keywords = "Basal insulin, Database research, GLP-1 receptor agonist, Glycaemic control, Type 2 diabetes",
author = "Liyue Tong and Chunshen Pan and Hongwei Wang and Monica Bertolini and Elisheva Lew and Meneghini, {Luigi F.}",
year = "2017",
month = "1",
day = "1",
doi = "10.1111/dom.13156",
language = "English (US)",
journal = "Diabetes, Obesity and Metabolism",
issn = "1462-8902",
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TY - JOUR

T1 - Impact of delaying treatment intensification with a glucagon-like peptide-1 receptor agonist in patients with type 2 diabetes uncontrolled on basal insulin

T2 - A longitudinal study of a US administrative claims database

AU - Tong, Liyue

AU - Pan, Chunshen

AU - Wang, Hongwei

AU - Bertolini, Monica

AU - Lew, Elisheva

AU - Meneghini, Luigi F.

PY - 2017/1/1

Y1 - 2017/1/1

N2 - Aim: To evaluate the effect of delaying treatment intensification with a glucagon-like peptide-1 receptor agonist (GLP-1 RA) on clinical and economic outcomes in patients with type 2 diabetes (T2D). Methods: We conducted a retrospective observational claims study using IMPACT (Impact National Managed Care Benchmark Database) in adult patients with T2D who initiated basal insulin between January 1, 2005 and December 31, 2012, with or without OADs, who remained uncontrolled (glycated haemoglobin [HbA1c] ≥7.0%). Patients were categorized into 3 groups: early, delayed, and no intensification with a GLP-1 RA. We evaluated changes from baseline to follow-up at 12months for HbA1c level, rate of hypoglycaemic events, and healthcare costs, and we assessed the association between baseline patient characteristics and subsequent treatment intensification. Results: A total of 139 patients (9.0% of 1552 eligible patients) met criteria for inclusion in the early intensification group, 588 patients (37.9%) met criteria for inclusion in the delayed intensification group, and 825 patients (53.2%) met criteria for inclusion in the no intensification group. Mean baseline HbA1c values were 9.16%, 9.07%, and 9.34%, respectively. At follow-up, delayed intensification was associated with significantly smaller decreases in HbA1c from baseline (-0.68%) compared with early intensification (-1.01%). Rates of overall hypoglycaemia were numerically greater in the delayed intensification group than in the early intensification group (0.26 vs 0.06 events/patient-years of exposure, respectively). Change in semi-annual total healthcare costs was greater in the no intensification group (+5266 USD) compared with the early intensification group (-560 USD) and the delayed intensification group (+1943 USD). Conclusions: Timely addition of a GLP-1 RA to therapy for patients with T2D who were not adequately controlled with basal insulin is associated with better clinical and economic outcomes.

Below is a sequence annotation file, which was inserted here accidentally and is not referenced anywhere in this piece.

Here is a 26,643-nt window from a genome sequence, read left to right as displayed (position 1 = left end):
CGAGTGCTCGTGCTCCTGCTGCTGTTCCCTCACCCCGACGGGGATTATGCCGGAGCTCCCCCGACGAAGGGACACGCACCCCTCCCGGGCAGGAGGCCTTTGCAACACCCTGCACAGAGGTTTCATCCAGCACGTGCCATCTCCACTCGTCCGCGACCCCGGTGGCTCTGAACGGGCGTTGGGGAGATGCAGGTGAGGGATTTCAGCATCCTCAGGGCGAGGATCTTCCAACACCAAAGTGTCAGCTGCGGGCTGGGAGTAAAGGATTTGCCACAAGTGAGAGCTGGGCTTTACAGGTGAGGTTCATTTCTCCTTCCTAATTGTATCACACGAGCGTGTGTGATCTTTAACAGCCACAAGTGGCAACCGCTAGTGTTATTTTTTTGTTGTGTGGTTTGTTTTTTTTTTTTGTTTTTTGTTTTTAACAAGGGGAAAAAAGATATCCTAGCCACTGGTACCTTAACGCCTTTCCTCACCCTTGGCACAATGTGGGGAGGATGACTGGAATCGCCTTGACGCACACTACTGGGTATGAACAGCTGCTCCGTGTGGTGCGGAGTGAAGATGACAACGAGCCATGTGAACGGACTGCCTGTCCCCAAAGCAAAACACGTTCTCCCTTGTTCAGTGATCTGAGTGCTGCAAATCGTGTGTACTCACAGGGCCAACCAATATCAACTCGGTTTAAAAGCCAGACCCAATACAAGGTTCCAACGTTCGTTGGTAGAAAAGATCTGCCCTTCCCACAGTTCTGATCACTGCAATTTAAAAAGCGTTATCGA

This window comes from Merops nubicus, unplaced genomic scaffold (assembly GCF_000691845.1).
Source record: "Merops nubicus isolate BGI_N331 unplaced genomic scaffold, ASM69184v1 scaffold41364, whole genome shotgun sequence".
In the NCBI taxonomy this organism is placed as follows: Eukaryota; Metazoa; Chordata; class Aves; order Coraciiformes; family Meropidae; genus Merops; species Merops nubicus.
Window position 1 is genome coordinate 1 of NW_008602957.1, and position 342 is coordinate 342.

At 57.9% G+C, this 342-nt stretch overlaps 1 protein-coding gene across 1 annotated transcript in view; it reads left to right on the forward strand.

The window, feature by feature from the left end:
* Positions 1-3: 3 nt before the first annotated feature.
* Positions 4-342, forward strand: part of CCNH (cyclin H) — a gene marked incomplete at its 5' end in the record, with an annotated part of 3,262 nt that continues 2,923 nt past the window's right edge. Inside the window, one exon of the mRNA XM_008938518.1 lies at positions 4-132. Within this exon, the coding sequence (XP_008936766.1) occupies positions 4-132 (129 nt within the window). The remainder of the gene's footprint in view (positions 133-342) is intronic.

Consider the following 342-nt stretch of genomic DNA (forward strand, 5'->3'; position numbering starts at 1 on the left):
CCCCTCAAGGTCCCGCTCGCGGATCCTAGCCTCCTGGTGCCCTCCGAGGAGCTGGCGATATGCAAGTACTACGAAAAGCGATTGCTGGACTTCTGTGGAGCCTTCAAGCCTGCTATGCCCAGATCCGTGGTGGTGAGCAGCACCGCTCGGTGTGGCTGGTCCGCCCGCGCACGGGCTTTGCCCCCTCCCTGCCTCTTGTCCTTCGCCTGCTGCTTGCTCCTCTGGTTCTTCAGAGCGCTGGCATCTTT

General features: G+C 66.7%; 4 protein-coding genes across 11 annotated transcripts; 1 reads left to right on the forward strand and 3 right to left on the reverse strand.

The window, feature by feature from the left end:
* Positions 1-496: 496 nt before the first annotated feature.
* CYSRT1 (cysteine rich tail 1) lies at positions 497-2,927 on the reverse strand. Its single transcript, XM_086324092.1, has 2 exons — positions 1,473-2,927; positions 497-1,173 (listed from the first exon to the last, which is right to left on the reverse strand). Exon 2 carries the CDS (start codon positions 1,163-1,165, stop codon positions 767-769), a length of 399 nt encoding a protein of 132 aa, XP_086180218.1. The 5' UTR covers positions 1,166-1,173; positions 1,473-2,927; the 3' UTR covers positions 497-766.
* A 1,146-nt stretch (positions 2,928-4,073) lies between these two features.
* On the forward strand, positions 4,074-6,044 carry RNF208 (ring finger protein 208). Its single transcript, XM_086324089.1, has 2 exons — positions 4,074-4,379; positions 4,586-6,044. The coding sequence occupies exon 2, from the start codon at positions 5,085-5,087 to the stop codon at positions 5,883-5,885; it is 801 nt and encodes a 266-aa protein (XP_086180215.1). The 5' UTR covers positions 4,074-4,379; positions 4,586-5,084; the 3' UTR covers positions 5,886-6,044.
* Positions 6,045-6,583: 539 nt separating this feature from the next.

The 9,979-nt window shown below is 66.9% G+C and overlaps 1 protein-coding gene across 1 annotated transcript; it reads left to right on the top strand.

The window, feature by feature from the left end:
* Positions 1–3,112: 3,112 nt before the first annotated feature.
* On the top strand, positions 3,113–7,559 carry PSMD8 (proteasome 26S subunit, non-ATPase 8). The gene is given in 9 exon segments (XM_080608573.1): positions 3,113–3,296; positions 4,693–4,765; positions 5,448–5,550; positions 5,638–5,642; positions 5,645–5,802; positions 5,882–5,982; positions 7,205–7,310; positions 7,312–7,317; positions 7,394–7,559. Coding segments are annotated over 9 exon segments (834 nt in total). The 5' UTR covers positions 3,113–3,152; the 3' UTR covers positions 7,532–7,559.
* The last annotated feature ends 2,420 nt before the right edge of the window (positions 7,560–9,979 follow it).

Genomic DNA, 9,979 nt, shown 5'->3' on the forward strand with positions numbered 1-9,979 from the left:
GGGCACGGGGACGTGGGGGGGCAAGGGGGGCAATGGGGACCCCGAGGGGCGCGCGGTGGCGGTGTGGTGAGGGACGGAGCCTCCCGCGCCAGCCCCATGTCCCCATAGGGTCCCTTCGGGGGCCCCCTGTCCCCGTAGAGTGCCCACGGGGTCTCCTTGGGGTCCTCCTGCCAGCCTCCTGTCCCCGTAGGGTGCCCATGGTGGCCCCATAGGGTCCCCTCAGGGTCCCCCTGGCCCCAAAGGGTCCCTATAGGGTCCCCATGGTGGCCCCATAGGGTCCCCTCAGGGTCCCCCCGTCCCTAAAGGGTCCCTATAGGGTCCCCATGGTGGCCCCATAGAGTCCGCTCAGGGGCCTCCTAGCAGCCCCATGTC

AB - Aim: To evaluate the effect of delaying treatment intensification with a glucagon-like peptide-1 receptor agonist (GLP-1 RA) on clinical and economic outcomes in patients with type 2 diabetes (T2D). Methods: We conducted a retrospective observational claims study using IMPACT (Impact National Managed Care Benchmark Database) in adult patients with T2D who initiated basal insulin between January 1, 2005 and December 31, 2012, with or without OADs, who remained uncontrolled (glycated haemoglobin [HbA1c] ≥7.0%). Patients were categorized into 3 groups: early, delayed, and no intensification with a GLP-1 RA. We evaluated changes from baseline to follow-up at 12months for HbA1c level, rate of hypoglycaemic events, and healthcare costs, and we assessed the association between baseline patient characteristics and subsequent treatment intensification. Results: A total of 139 patients (9.0% of 1552 eligible patients) met criteria for inclusion in the early intensification group, 588 patients (37.9%) met criteria for inclusion in the delayed intensification group, and 825 patients (53.2%) met criteria for inclusion in the no intensification group. Mean baseline HbA1c values were 9.16%, 9.07%, and 9.34%, respectively. At follow-up, delayed intensification was associated with significantly smaller decreases in HbA1c from baseline (-0.68%) compared with early intensification (-1.01%). Rates of overall hypoglycaemia were numerically greater in the delayed intensification group than in the early intensification group (0.26 vs 0.06 events/patient-years of exposure, respectively). Change in semi-annual total healthcare costs was greater in the no intensification group (+5266 USD) compared with the early intensification group (-560 USD) and the delayed intensification group (+1943 USD). Conclusions: Timely addition of a GLP-1 RA to therapy for patients with T2D who were not adequately controlled with basal insulin is associated with better clinical and economic outcomes.

KW - Basal insulin

KW - Database research

KW - GLP-1 receptor agonist

KW - Glycaemic control

KW - Type 2 diabetes